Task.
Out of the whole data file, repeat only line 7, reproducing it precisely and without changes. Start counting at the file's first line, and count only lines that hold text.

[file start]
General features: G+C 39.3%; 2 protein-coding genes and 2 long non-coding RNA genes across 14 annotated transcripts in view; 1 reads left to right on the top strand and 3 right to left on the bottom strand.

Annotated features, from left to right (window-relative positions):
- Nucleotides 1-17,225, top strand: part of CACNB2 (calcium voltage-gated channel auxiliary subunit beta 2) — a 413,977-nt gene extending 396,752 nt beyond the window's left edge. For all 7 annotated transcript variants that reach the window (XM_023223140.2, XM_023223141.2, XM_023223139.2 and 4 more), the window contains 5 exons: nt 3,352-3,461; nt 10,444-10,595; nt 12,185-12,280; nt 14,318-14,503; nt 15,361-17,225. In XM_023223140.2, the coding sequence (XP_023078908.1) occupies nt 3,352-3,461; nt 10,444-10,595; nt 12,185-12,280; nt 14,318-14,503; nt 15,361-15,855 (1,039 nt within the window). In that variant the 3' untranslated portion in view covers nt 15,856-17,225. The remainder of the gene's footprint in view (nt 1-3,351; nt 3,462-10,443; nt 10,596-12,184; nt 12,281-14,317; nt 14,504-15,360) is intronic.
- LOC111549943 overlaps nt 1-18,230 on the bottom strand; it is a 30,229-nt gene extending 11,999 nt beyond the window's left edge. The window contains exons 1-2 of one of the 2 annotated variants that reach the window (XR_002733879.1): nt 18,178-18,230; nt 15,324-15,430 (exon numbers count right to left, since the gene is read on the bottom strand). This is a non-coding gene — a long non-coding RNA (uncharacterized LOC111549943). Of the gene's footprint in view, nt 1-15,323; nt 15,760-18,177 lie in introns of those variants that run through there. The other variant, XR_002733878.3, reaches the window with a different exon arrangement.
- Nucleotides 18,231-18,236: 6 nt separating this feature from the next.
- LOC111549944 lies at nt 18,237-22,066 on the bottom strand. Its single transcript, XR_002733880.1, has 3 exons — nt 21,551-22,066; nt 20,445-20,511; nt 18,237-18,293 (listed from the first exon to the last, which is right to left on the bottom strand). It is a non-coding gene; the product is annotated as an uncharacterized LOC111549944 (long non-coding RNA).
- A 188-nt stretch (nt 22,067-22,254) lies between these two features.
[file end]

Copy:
- A 188-nt stretch (nt 22,067-22,254) lies between these two features.